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Dragons - Creatures of Power

Part of the Mythic Creatures exhibition.

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Dragon model: A 17-foot-long dragon with a wingspan of over 19 feet guards the entrance to the exhibition.
© D. Finnin/AMNH

Rain-bringing dragons in Asian tales can shrink so small that they fit in a teacup--or grow so large that they fill the sky. Dragons in Europe can slaughter people with their putrid breath, or spit fire and set cities ablaze. The earliest dragon legends date back thousands of years, and the creature still haunts our imagination today.

Fun Facts: Dragons

  • Dragons that lurk in European stories are powerful, wicked, and dangerous. Some nest in caves, guard stockpiles of treasure, and devour sheep or even young girls. The dragon has been reviled in the Christian world as the image of evil. In many stories, a dragon dies by the sword of a brave and honorable hero, ending a furious battle between sin and virtue, darkness and light.
  • Dragons--part of the legends of East Asian cultures for more than 4,000 years--have sweeping powers, including breathing clouds, moving the seasons, and controlling the waters of rivers, lakes, and seas. They are linked with yang--the masculine principle of heat, light, and action--and opposed to yin--the feminine principle of coolness, darkness, and repose.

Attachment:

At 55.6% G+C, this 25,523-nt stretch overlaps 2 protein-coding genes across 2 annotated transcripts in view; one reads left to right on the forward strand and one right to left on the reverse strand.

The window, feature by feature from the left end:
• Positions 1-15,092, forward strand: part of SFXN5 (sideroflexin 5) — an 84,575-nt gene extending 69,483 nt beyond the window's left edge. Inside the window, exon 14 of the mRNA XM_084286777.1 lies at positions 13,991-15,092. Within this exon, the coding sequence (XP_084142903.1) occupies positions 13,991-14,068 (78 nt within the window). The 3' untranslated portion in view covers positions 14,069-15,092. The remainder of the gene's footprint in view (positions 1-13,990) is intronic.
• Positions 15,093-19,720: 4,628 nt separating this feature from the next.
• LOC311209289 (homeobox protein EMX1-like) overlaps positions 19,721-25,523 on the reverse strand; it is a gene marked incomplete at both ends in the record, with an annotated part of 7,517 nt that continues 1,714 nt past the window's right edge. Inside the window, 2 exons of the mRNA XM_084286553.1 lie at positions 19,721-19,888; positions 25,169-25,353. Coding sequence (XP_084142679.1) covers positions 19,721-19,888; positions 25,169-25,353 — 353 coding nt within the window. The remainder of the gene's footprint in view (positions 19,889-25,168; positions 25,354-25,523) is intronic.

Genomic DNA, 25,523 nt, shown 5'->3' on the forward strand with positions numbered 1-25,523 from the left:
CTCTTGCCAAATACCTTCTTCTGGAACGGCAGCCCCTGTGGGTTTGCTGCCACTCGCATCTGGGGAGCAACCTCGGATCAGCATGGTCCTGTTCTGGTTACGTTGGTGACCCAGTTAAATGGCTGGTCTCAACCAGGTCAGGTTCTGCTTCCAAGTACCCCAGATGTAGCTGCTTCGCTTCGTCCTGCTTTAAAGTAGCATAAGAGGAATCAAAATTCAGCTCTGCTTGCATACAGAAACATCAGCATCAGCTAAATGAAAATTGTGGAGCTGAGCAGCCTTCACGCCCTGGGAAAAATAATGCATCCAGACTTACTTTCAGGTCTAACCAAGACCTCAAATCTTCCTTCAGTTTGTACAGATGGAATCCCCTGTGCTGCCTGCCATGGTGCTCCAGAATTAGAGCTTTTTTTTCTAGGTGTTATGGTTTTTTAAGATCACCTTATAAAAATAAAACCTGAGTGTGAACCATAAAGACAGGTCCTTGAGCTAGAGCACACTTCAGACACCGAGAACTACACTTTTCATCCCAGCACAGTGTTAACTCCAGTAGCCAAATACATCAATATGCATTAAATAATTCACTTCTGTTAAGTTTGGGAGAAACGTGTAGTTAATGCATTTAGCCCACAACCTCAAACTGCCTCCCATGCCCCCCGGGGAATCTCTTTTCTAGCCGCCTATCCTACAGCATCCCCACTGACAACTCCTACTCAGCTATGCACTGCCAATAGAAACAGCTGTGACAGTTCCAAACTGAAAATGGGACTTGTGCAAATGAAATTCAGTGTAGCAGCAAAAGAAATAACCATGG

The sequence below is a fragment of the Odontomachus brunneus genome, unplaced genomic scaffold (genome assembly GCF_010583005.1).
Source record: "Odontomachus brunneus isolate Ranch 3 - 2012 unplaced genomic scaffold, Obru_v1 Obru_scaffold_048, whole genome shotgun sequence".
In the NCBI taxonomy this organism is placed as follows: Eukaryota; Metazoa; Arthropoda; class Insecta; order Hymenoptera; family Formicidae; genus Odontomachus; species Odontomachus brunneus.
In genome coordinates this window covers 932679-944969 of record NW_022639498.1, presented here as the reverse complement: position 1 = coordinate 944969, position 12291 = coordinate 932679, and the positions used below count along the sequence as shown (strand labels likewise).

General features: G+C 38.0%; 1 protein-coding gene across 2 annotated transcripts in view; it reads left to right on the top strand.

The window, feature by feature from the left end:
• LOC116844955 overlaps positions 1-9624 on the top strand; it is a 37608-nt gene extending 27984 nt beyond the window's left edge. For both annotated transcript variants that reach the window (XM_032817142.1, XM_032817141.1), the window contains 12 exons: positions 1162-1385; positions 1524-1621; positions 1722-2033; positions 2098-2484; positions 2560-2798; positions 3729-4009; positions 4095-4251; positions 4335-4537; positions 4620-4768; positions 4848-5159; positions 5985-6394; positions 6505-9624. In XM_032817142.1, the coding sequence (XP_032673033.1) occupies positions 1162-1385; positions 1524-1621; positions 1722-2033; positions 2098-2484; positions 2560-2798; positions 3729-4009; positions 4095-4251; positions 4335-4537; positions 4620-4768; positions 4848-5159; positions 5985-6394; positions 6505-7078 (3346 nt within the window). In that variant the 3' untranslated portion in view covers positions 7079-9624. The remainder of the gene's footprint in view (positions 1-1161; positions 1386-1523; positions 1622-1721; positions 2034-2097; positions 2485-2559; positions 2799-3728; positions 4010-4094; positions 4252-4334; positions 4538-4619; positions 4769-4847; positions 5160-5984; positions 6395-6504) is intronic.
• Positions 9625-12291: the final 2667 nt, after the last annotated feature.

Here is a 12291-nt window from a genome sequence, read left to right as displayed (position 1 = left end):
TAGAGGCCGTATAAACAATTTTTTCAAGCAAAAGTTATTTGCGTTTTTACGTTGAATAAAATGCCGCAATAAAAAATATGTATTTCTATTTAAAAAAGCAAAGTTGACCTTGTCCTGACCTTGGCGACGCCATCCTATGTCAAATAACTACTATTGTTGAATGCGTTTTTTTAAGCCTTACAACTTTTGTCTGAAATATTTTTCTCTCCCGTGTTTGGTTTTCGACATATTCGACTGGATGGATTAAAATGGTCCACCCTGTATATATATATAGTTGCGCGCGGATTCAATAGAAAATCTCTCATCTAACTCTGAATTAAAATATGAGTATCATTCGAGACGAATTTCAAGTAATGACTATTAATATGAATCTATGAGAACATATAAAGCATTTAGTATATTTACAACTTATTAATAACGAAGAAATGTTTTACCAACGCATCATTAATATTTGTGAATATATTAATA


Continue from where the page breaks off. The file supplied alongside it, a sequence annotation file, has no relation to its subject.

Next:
• European naturalists once considered the dragon a close relative of the snake. In a text from 1640, Ulissis Aldrovandi, a professor of natural science at the University of Bologna, discusses their habits. "Winged dragons flying through Africa," he writes, "beat enormous animals such as bulls to death with their tails."
  • In Chinese art, the dragon is sometimes paired with the phoenix. Together, they are often equated with the harmony of marriage, and the union of the complementary cosmic elements yin and yang.
  • Chinese scholars classified the dragon as one of the 369 animal species with scales. Long before the development of paleontology, people unearthed fossilized bones in Asia and Europe--and believed they had found the remains of dragons from an earlier age.
  • In traditional Chinese medicine, "dragon bones" are prescribed as a treatment for numerous ailments, from madness to diarrhea and dysentery. Most of the lumps and powders sold in Chinese pharmacies as dragon bone come from fossil remains of extinct mammals, unearthed from China's renowned fossil beds.
  • With their enormous size, reptilian shape, and threatening teeth and claws, some dragons might easily be taken for cousins of Tyrannosaurus rex. Living dinosaurs did not inspire the dragon idea--they died out long before people were around to observe them--but the fossil remains of extinct animals have sometimes been taken for dragon bones, and helped perpetuate old dragon stories.
  • A woolly rhinoceros skull was once kept in the town hall of Klagenfurt, Austria. It was said to be the remains of a dragon slain before the city was founded around 1250 B.C.E.